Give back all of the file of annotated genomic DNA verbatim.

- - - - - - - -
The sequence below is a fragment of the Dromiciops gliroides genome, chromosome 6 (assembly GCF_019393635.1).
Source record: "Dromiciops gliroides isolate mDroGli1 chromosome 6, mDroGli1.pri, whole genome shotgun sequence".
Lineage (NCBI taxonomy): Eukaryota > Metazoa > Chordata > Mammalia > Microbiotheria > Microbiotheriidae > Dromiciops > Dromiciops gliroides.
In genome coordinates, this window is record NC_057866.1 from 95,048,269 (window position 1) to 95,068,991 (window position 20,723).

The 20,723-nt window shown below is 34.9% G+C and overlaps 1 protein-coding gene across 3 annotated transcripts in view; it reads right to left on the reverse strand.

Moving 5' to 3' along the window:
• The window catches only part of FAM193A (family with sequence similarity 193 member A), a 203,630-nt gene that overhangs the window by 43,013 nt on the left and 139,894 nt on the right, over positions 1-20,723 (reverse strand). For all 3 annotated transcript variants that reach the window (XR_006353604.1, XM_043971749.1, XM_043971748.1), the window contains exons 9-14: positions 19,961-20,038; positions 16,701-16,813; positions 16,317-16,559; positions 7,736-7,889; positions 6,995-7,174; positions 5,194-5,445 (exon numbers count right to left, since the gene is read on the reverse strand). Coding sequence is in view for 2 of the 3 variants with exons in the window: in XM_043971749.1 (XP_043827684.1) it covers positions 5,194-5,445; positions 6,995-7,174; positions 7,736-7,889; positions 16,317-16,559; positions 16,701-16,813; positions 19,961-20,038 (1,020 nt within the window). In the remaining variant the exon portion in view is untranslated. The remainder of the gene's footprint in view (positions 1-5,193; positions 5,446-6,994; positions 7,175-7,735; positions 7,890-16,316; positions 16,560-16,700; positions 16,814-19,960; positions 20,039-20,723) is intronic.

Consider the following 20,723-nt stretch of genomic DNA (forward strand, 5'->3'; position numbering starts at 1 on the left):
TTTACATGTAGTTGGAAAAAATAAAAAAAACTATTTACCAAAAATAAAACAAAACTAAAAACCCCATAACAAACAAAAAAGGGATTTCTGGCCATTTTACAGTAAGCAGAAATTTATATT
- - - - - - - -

The sequence below is a fragment of the Dromiciops gliroides genome, chromosome 6 (assembly GCF_019393635.1).
Source record: "Dromiciops gliroides isolate mDroGli1 chromosome 6, mDroGli1.pri, whole genome shotgun sequence".
Lineage (NCBI taxonomy): Eukaryota > Metazoa > Chordata > Mammalia > Microbiotheria > Microbiotheriidae > Dromiciops > Dromiciops gliroides.
In genome coordinates, this window is record NC_057866.1 from 95,048,269 (window position 1) to 95,068,991 (window position 20,723).

The 20,723-nt window shown below is 34.9% G+C and overlaps 1 protein-coding gene across 3 annotated transcripts in view; it reads right to left on the reverse strand.

Moving 5' to 3' along the window:
• The window catches only part of FAM193A (family with sequence similarity 193 member A), a 203,630-nt gene that overhangs the window by 43,013 nt on the left and 139,894 nt on the right, over positions 1-20,723 (reverse strand). For all 3 annotated transcript variants that reach the window (XR_006353604.1, XM_043971749.1, XM_043971748.1), the window contains exons 9-14: positions 19,961-20,038; positions 16,701-16,813; positions 16,317-16,559; positions 7,736-7,889; positions 6,995-7,174; positions 5,194-5,445 (exon numbers count right to left, since the gene is read on the reverse strand). Coding sequence is in view for 2 of the 3 variants with exons in the window: in XM_043971749.1 (XP_043827684.1) it covers positions 5,194-5,445; positions 6,995-7,174; positions 7,736-7,889; positions 16,317-16,559; positions 16,701-16,813; positions 19,961-20,038 (1,020 nt within the window). In the remaining variant the exon portion in view is untranslated. The remainder of the gene's footprint in view (positions 1-5,193; positions 5,446-6,994; positions 7,175-7,735; positions 7,890-16,316; positions 16,560-16,700; positions 16,814-19,960; positions 20,039-20,723) is intronic.

Consider the following 20,723-nt stretch of genomic DNA (forward strand, 5'->3'; position numbering starts at 1 on the left):
TTTACATGTAGTTGGAAAAAATAAAAAAAACTATTTACCAAAAATAAAACAAAACTAAAAACCCCATAACAAACAAAAAAGGGATTTCTGGCCATTTTACAGTAAGCAGAAATTTATATT